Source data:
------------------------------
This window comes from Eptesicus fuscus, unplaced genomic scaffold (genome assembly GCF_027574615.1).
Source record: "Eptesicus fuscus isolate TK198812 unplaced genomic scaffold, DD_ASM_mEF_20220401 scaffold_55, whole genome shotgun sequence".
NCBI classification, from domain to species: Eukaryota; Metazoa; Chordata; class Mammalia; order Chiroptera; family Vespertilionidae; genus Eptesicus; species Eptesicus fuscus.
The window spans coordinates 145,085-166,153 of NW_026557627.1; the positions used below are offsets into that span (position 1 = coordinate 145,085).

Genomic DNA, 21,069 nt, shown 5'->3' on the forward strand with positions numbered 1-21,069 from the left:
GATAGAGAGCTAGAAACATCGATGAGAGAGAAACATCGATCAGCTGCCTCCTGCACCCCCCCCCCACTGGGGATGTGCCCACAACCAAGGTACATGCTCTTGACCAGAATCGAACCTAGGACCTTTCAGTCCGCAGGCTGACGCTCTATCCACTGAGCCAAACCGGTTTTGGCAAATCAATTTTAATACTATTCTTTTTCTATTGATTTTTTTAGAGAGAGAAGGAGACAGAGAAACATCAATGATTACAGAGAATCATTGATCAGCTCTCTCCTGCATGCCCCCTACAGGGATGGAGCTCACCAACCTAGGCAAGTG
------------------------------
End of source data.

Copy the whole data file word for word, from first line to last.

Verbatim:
This window comes from Eptesicus fuscus, unplaced genomic scaffold (genome assembly GCF_027574615.1).
Source record: "Eptesicus fuscus isolate TK198812 unplaced genomic scaffold, DD_ASM_mEF_20220401 scaffold_55, whole genome shotgun sequence".
NCBI classification, from domain to species: Eukaryota; Metazoa; Chordata; class Mammalia; order Chiroptera; family Vespertilionidae; genus Eptesicus; species Eptesicus fuscus.
The window spans coordinates 145,085-166,153 of NW_026557627.1; the positions used below are offsets into that span (position 1 = coordinate 145,085).

Genomic DNA, 21,069 nt, shown 5'->3' on the forward strand with positions numbered 1-21,069 from the left:
GATAGAGAGCTAGAAACATCGATGAGAGAGAAACATCGATCAGCTGCCTCCTGCACCCCCCCCCCACTGGGGATGTGCCCACAACCAAGGTACATGCTCTTGACCAGAATCGAACCTAGGACCTTTCAGTCCGCAGGCTGACGCTCTATCCACTGAGCCAAACCGGTTTTGGCAAATCAATTTTAATACTATTCTTTTTCTATTGATTTTTTTAGAGAGAGAAGGAGACAGAGAAACATCAATGATTACAGAGAATCATTGATCAGCTCTCTCCTGCATGCCCCCTACAGGGATGGAGCTCACCAACCTAGGCAAGTG